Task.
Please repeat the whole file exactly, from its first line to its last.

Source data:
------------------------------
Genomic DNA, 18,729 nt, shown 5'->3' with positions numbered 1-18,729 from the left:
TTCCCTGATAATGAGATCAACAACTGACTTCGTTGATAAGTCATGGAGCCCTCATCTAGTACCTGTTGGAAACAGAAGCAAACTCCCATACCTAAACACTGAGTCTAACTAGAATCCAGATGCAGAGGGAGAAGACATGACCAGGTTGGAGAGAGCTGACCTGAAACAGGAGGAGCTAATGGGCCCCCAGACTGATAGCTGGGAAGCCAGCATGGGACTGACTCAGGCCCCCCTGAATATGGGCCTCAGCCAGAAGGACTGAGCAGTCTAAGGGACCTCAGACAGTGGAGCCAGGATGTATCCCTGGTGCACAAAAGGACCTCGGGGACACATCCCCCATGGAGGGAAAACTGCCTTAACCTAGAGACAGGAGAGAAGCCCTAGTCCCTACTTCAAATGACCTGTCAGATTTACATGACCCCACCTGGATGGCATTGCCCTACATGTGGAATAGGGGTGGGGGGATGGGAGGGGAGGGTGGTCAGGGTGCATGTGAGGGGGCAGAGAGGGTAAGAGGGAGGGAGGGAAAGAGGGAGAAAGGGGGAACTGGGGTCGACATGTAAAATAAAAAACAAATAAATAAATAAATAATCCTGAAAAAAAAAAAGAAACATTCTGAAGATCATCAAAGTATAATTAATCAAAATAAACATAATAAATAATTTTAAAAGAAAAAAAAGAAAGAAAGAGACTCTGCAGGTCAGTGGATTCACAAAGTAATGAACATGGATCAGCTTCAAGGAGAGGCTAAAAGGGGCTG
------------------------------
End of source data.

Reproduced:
Genomic DNA, 18,729 nt, shown 5'->3' with positions numbered 1-18,729 from the left:
TTCCCTGATAATGAGATCAACAACTGACTTCGTTGATAAGTCATGGAGCCCTCATCTAGTACCTGTTGGAAACAGAAGCAAACTCCCATACCTAAACACTGAGTCTAACTAGAATCCAGATGCAGAGGGAGAAGACATGACCAGGTTGGAGAGAGCTGACCTGAAACAGGAGGAGCTAATGGGCCCCCAGACTGATAGCTGGGAAGCCAGCATGGGACTGACTCAGGCCCCCCTGAATATGGGCCTCAGCCAGAAGGACTGAGCAGTCTAAGGGACCTCAGACAGTGGAGCCAGGATGTATCCCTGGTGCACAAAAGGACCTCGGGGACACATCCCCCATGGAGGGAAAACTGCCTTAACCTAGAGACAGGAGAGAAGCCCTAGTCCCTACTTCAAATGACCTGTCAGATTTACATGACCCCACCTGGATGGCATTGCCCTACATGTGGAATAGGGGTGGGGGGATGGGAGGGGAGGGTGGTCAGGGTGCATGTGAGGGGGCAGAGAGGGTAAGAGGGAGGGAGGGAAAGAGGGAGAAAGGGGGAACTGGGGTCGACATGTAAAATAAAAAACAAATAAATAAATAAATAATCCTGAAAAAAAAAAAGAAACATTCTGAAGATCATCAAAGTATAATTAATCAAAATAAACATAATAAATAATTTTAAAAGAAAAAAAAGAAAGAAAGAGACTCTGCAGGTCAGTGGATTCACAAAGTAATGAACATGGATCAGCTTCAAGGAGAGGCTAAAAGGGGCTG